Moving money on an inter-continental basis has been a greater challenge. For decades, consumers have had to go through Western Union to send money internationally, but as the world becomes increasingly more flat, moving money across continents – in different currencies – has the potential to be the next big disruptive push in the way that consumers manage and move their money.

The trade off: Ease of use versus institutional loyalty

Millennials are leading the charge in adopting many of these new banking and payment technologies. Having grown up with the internet, many millennials are less concerned about sharing their data with a new financial organization, or experimenting with new applications. How millennials perceive value differs largely from the way that Generation X or the boomers do, for example. For millennials, it’s less about loyalty to an established institution and more about the quality of service and ease of use a company can offer.

As a result, this is opening the massive FS market to a new generation of entrants. The barrier to entry in the financial space has never been lower. Many of the startups in banking and financial services focus on ease of use, speed of change, mass customization – in short, the tenets that originated in the internet world.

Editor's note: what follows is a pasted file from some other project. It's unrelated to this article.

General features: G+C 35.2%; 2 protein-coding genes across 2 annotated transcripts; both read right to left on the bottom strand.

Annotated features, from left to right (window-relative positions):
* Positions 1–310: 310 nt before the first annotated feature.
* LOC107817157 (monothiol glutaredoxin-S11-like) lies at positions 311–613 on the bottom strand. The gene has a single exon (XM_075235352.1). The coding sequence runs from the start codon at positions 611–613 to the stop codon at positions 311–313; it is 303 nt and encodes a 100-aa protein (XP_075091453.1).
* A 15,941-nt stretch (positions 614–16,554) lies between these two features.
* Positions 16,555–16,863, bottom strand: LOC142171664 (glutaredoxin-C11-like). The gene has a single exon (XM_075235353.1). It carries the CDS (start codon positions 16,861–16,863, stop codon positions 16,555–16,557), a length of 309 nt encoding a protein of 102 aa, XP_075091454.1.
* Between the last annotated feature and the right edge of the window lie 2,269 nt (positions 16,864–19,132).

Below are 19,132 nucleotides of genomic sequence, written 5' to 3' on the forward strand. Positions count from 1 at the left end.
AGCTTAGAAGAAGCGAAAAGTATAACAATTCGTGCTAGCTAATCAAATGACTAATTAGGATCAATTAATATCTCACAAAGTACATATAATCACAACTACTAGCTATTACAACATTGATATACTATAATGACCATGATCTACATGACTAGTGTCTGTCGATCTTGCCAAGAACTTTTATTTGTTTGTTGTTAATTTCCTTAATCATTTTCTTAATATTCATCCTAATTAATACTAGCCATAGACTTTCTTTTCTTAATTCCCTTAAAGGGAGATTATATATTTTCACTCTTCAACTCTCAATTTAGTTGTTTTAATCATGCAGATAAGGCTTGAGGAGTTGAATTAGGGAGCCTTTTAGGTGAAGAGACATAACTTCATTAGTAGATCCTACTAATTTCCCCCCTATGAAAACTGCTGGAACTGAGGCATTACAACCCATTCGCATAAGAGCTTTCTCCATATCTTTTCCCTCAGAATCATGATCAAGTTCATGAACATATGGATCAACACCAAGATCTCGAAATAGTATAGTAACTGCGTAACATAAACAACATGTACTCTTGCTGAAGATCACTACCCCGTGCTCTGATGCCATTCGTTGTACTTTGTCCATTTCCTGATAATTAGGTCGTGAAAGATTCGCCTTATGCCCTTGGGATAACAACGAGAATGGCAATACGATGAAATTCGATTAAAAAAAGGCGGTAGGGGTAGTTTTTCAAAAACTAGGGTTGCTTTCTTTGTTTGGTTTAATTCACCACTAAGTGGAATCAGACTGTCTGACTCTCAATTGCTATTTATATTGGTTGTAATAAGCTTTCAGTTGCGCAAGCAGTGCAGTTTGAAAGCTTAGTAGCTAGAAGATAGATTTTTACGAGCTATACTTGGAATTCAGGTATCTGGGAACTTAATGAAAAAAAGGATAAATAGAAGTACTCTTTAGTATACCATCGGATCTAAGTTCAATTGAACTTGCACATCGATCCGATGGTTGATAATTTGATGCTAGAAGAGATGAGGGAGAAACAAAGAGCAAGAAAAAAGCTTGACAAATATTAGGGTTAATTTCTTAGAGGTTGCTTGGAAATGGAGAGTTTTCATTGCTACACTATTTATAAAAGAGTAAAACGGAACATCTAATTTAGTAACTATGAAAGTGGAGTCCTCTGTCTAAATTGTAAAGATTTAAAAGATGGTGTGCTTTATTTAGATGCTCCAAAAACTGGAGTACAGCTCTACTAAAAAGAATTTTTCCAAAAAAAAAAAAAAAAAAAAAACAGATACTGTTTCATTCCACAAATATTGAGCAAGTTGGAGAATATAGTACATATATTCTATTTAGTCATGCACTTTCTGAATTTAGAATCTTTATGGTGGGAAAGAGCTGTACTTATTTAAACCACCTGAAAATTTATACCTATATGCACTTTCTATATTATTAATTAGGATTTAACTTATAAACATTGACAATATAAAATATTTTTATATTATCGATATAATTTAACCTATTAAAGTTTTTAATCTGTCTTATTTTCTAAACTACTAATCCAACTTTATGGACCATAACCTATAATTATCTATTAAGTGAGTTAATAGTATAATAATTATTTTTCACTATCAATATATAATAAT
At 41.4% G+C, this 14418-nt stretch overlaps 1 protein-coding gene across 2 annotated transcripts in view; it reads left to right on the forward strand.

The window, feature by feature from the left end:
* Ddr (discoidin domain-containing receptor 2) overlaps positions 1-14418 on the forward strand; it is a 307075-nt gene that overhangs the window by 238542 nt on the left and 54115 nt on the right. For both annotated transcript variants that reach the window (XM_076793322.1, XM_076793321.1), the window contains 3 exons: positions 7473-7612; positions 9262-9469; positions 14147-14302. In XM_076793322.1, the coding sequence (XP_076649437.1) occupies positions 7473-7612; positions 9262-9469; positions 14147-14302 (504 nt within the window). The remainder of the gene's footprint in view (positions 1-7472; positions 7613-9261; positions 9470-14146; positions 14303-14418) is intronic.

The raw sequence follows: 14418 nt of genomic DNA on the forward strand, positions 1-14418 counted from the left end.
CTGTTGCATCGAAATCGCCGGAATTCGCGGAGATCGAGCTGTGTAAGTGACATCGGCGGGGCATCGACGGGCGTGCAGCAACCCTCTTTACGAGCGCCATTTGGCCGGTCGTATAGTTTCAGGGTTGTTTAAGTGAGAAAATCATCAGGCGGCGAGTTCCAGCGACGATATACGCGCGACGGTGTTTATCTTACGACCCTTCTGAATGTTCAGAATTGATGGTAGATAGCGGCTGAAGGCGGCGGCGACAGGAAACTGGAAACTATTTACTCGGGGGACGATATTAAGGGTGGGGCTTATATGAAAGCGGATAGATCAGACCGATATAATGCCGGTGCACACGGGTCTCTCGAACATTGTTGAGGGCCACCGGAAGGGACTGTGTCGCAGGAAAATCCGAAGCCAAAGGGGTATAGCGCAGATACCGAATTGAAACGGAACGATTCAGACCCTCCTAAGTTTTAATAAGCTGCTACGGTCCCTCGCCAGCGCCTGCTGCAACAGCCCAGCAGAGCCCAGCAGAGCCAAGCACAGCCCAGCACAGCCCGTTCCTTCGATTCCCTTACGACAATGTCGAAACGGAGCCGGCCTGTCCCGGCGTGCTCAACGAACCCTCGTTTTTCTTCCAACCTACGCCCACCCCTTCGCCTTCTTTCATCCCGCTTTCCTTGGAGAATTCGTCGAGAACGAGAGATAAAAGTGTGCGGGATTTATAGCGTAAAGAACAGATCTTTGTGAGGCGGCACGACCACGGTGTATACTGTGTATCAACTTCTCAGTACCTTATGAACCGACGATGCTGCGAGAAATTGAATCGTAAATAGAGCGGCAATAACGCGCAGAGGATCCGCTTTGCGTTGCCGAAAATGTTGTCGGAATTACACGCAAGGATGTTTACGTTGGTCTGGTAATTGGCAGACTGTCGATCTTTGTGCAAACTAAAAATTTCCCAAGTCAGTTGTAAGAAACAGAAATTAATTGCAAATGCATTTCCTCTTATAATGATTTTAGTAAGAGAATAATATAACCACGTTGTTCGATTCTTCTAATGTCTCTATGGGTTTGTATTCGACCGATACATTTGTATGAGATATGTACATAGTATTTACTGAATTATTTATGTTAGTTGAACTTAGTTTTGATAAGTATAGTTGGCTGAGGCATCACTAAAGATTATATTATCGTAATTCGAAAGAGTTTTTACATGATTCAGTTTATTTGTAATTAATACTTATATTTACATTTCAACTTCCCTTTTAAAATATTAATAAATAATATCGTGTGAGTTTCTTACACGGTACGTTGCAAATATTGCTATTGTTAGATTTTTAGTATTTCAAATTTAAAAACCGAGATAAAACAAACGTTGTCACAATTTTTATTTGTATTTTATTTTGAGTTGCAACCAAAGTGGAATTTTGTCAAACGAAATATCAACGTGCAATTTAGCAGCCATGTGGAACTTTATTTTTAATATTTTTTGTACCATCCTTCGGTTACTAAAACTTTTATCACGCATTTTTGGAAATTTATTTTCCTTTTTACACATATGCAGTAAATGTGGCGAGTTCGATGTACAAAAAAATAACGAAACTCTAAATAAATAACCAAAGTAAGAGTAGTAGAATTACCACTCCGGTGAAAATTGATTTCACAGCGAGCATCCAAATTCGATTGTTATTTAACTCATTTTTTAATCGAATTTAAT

Many of these new players have absolutely no experience in the financial space – and despite what you might assume, many consumers aren’t scared off by that. In fact, it’s often the exact opposite. People are used to doing business online. The reality today is that having a brick-and-mortar presence isn’t a barrier to entry, in many cases it can be considered a hindrance. Online bank CapitalOne is a good example of a financial organization that is thriving, while many traditional retail banks with their physical neighborhood branches are struggling.

Certainly consumers need to be skeptical before transferring funds to an alternative financial institution or mobile app, but I think there is an awareness that many of these startups are investing heavily in cyber defense and encryption because they get it: their business is gone if they get breached.

Consumers are used to the models that come with internet-based services and technologies. Services like the credit reporting company Credit Karma have perfected the “freemium” model for financial services that offers users services for free, but then monetizes those services in another manner. To access your account, you might need to sit through an ad, for example.  And consumers are used to this – it’s the same understanding that retailers use with affinity cards. Safeway, as one case, provides its club members with a discount on products, in exchange for information about their purchase histories.